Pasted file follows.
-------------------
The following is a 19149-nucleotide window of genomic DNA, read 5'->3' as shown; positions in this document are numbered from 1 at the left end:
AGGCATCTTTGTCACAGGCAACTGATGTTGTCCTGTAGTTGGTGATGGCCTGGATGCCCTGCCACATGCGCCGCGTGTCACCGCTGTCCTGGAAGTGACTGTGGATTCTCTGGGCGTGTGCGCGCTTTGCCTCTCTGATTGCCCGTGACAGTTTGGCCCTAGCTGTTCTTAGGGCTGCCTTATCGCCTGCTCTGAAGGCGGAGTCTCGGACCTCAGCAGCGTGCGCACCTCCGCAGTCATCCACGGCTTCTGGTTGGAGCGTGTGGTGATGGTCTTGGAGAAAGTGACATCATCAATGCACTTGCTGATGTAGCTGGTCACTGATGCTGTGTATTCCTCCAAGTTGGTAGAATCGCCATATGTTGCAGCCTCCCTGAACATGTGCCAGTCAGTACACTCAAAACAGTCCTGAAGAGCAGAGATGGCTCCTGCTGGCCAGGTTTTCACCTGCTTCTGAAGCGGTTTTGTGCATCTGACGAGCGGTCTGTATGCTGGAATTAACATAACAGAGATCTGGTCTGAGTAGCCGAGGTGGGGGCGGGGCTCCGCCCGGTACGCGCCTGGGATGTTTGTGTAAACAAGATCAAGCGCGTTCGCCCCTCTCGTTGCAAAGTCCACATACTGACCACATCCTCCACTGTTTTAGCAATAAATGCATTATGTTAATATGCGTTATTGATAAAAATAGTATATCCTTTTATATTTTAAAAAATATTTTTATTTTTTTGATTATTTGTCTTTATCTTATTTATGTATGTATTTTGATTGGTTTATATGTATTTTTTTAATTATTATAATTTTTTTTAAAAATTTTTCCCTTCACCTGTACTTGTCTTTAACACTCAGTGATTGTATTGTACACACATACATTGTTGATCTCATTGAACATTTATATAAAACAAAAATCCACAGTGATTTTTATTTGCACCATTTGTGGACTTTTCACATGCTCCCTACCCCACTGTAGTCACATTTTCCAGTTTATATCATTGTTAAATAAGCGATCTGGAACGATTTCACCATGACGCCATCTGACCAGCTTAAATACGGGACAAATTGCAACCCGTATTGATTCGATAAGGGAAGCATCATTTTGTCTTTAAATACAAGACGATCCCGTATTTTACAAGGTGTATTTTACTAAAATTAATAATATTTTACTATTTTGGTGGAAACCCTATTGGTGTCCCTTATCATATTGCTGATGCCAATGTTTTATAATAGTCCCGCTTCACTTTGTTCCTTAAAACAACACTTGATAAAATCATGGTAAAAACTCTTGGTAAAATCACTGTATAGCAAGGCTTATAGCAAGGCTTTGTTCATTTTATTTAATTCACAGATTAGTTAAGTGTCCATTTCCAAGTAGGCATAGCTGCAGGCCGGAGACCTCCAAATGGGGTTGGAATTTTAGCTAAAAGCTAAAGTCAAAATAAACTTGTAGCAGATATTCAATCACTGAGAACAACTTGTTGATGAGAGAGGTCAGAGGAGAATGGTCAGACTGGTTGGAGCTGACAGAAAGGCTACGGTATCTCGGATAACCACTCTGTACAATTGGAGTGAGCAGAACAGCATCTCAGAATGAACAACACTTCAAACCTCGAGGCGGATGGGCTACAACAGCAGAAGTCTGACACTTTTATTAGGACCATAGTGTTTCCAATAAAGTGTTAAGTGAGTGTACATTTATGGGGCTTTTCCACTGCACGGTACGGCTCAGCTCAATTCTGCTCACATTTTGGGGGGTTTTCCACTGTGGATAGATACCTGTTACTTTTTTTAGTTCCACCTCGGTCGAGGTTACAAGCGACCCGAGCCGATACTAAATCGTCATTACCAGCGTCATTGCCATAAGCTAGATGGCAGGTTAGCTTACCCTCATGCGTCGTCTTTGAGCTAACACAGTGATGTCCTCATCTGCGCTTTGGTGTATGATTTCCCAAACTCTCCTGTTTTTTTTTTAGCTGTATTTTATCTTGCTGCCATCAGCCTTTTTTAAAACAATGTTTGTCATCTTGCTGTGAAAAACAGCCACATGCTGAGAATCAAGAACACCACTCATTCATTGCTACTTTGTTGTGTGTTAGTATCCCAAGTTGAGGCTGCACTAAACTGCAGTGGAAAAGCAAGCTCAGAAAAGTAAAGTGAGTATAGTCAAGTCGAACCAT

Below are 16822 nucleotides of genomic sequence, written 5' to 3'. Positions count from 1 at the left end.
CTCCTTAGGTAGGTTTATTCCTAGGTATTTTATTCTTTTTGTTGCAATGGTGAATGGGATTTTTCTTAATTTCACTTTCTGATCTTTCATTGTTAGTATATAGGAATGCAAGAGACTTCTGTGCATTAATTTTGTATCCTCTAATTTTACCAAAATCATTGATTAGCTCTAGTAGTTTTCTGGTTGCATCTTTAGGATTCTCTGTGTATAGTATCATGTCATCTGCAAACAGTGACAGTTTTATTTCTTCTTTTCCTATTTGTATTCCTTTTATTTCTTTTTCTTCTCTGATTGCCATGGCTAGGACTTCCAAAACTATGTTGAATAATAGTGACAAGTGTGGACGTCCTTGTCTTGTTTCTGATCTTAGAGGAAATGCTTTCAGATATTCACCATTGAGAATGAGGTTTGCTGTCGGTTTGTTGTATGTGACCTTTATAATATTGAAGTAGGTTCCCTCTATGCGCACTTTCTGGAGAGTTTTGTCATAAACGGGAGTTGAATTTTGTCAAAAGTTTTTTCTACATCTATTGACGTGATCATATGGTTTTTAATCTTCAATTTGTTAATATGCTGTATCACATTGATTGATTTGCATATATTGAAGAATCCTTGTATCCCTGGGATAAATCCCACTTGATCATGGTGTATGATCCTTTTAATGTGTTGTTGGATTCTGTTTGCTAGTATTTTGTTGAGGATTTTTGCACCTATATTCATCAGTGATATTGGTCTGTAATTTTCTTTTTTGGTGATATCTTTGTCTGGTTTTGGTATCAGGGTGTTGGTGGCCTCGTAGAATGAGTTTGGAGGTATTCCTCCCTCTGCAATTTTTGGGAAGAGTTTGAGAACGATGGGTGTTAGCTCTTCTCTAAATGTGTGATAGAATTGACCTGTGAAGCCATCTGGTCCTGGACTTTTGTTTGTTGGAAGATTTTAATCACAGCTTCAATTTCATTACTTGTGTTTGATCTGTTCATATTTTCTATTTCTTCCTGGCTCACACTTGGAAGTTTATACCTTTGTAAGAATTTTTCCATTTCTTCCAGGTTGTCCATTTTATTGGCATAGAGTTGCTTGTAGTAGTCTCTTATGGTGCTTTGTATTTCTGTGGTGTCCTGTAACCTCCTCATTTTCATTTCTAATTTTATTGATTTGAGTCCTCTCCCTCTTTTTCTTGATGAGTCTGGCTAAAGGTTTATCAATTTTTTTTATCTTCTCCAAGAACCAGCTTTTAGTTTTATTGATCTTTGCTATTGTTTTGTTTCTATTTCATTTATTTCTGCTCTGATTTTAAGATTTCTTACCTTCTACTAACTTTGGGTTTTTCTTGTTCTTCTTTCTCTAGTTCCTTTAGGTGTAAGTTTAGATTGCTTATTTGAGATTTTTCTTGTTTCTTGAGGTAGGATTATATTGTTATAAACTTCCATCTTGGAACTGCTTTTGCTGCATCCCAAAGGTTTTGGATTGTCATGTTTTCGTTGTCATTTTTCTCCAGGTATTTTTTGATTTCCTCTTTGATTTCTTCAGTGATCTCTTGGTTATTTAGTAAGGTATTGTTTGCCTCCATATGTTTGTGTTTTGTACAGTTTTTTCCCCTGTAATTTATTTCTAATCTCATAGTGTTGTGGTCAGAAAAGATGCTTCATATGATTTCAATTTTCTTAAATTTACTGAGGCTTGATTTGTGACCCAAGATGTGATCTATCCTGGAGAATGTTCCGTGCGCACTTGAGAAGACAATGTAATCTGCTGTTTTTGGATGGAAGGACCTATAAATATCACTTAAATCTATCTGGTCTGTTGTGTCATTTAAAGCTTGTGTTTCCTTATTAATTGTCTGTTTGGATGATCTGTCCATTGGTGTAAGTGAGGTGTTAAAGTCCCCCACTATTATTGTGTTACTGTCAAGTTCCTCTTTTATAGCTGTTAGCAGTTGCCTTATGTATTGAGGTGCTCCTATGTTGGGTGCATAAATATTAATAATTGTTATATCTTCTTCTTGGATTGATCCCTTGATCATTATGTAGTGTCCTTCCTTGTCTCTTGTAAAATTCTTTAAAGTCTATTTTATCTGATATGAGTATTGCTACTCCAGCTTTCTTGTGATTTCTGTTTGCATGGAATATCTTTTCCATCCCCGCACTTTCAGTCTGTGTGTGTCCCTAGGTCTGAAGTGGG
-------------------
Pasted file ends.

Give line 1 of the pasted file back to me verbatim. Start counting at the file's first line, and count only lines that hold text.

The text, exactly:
The following is a 19149-nucleotide window of genomic DNA, read 5'->3' as shown; positions in this document are numbered from 1 at the left end: